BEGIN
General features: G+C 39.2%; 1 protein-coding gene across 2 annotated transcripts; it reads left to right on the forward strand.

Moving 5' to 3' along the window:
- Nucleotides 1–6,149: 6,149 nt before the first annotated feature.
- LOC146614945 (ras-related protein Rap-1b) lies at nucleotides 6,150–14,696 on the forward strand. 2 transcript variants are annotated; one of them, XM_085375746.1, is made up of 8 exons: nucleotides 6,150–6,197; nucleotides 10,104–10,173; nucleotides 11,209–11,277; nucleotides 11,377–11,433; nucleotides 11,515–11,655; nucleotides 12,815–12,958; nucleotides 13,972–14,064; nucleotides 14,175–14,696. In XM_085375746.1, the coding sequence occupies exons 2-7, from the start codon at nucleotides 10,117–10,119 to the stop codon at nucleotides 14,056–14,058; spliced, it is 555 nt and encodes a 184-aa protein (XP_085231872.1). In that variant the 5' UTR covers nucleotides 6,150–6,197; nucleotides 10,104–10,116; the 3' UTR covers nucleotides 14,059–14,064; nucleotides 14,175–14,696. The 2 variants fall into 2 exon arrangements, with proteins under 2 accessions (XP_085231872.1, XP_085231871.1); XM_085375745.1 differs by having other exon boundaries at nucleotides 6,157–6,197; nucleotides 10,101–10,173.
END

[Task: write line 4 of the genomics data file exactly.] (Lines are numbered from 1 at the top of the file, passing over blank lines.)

- LOC146614945 (ras-related protein Rap-1b) lies at nucleotides 6,150–14,696 on the forward strand. 2 transcript variants are annotated; one of them, XM_085375746.1, is made up of 8 exons: nucleotides 6,150–6,197; nucleotides 10,104–10,173; nucleotides 11,209–11,277; nucleotides 11,377–11,433; nucleotides 11,515–11,655; nucleotides 12,815–12,958; nucleotides 13,972–14,064; nucleotides 14,175–14,696. In XM_085375746.1, the coding sequence occupies exons 2-7, from the start codon at nucleotides 10,117–10,119 to the stop codon at nucleotides 14,056–14,058; spliced, it is 555 nt and encodes a 184-aa protein (XP_085231872.1). In that variant the 5' UTR covers nucleotides 6,150–6,197; nucleotides 10,104–10,116; the 3' UTR covers nucleotides 14,059–14,064; nucleotides 14,175–14,696. The 2 variants fall into 2 exon arrangements, with proteins under 2 accessions (XP_085231872.1, XP_085231871.1); XM_085375745.1 differs by having other exon boundaries at nucleotides 6,157–6,197; nucleotides 10,101–10,173.